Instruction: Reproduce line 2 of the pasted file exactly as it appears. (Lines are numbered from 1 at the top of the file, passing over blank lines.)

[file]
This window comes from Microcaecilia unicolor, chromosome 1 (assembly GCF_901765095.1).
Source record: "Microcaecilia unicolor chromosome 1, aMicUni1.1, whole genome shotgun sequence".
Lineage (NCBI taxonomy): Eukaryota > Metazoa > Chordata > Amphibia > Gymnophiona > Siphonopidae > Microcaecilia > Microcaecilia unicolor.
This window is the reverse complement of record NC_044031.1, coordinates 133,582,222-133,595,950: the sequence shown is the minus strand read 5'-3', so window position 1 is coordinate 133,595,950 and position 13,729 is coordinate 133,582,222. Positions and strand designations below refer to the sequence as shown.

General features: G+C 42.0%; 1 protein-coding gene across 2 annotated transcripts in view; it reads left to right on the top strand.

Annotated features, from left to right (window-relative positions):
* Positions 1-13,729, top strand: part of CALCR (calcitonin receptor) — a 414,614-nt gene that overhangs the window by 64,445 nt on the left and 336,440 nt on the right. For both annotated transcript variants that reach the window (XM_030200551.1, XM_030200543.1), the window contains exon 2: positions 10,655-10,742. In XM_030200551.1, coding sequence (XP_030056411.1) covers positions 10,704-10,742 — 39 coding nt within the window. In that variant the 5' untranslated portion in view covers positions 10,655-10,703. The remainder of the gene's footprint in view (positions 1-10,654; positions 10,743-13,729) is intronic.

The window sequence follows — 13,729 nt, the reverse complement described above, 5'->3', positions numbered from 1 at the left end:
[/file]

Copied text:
Source record: "Microcaecilia unicolor chromosome 1, aMicUni1.1, whole genome shotgun sequence".